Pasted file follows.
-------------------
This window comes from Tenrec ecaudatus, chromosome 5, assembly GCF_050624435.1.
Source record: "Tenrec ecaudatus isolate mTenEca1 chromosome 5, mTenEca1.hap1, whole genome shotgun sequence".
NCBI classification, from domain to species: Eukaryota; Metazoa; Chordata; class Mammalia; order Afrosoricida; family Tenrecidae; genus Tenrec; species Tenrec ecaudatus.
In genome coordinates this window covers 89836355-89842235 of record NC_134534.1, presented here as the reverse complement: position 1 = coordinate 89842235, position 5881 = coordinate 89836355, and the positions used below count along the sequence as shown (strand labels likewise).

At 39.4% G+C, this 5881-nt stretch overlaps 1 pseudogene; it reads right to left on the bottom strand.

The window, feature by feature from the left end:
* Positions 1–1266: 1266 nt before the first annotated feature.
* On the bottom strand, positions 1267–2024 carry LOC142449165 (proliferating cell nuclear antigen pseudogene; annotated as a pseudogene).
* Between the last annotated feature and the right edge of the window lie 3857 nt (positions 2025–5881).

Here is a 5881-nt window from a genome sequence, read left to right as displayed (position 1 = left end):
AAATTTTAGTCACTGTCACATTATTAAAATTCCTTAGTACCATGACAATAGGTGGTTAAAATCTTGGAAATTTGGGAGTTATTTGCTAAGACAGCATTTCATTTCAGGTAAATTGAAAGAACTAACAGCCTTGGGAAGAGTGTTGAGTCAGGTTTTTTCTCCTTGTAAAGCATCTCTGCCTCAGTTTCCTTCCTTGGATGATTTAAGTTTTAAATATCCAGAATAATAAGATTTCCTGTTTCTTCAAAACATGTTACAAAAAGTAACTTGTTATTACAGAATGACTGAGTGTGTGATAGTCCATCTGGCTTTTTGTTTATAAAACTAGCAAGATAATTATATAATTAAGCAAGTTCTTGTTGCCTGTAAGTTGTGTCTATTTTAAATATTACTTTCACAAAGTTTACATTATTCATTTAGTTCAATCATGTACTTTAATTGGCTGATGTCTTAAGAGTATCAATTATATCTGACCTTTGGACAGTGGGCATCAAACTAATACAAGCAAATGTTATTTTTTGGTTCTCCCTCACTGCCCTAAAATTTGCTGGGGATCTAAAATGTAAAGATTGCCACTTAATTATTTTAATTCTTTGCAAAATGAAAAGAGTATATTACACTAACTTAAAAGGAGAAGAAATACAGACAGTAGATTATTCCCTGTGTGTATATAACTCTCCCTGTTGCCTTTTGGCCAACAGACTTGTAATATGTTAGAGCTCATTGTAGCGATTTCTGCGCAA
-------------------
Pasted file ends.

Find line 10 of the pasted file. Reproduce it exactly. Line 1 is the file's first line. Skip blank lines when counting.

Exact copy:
Here is a 5881-nt window from a genome sequence, read left to right as displayed (position 1 = left end):